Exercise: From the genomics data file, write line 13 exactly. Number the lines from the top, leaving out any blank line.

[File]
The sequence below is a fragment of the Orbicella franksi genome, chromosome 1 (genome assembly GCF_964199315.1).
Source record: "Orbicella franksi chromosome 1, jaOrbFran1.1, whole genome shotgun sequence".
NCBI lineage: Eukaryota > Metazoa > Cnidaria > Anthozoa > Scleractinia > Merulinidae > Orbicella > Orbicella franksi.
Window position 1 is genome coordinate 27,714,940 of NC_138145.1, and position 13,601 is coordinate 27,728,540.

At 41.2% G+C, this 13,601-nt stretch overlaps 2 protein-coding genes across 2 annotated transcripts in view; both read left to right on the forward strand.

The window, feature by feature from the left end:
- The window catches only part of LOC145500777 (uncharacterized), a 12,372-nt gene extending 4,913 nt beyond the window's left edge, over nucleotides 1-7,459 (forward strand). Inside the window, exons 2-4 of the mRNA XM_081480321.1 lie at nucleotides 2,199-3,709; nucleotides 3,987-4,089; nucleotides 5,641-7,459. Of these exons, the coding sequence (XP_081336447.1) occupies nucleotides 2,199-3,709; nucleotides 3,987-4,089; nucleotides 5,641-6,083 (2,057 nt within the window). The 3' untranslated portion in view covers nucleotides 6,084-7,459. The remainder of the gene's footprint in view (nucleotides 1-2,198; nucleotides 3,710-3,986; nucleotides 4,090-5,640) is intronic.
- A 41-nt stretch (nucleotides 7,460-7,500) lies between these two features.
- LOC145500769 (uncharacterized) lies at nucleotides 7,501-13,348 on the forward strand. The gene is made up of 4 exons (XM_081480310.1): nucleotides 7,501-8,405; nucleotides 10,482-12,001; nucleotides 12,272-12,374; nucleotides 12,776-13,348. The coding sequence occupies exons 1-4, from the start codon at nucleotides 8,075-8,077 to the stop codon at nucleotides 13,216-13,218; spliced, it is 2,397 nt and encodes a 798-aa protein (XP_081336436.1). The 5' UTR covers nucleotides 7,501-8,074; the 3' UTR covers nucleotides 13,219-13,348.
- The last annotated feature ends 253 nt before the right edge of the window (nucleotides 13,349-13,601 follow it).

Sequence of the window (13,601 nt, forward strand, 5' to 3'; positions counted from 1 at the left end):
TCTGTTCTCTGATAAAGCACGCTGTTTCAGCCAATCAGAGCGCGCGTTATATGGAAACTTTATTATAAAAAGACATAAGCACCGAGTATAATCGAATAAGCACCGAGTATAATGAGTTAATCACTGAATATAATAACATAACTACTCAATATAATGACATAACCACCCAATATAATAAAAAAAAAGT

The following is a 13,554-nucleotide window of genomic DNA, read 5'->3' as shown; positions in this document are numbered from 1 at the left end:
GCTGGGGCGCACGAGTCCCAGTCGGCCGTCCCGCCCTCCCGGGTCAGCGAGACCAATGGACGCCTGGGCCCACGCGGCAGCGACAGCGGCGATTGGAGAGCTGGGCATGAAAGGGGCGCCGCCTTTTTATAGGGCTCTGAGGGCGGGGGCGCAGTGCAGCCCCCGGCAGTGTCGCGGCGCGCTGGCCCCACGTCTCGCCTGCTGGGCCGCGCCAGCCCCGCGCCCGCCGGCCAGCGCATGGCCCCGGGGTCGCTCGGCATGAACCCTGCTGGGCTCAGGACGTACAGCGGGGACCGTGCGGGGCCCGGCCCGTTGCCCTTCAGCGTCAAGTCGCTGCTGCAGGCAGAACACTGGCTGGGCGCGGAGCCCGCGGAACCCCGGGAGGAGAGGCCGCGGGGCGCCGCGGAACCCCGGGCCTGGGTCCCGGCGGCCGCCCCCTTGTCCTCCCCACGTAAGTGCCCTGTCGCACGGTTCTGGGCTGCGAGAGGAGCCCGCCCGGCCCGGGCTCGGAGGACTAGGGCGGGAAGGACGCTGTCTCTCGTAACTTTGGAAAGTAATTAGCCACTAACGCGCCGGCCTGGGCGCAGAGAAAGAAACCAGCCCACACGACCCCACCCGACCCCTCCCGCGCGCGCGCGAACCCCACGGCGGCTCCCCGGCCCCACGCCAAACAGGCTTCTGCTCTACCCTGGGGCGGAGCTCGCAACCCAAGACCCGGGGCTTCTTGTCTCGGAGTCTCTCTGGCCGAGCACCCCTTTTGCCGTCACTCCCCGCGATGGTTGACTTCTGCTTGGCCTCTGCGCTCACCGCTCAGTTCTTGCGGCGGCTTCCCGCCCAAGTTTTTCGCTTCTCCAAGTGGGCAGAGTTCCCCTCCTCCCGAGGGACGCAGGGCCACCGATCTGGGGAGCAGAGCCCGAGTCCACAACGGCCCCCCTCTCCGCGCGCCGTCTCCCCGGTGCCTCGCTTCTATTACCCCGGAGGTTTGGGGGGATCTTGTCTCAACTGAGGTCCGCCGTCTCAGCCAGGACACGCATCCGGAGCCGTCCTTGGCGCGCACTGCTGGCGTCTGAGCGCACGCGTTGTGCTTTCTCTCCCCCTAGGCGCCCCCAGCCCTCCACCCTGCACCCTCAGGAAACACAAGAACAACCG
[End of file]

The following is a 13,554-nucleotide window of genomic DNA, read 5'->3' as shown; positions in this document are numbered from 1 at the left end: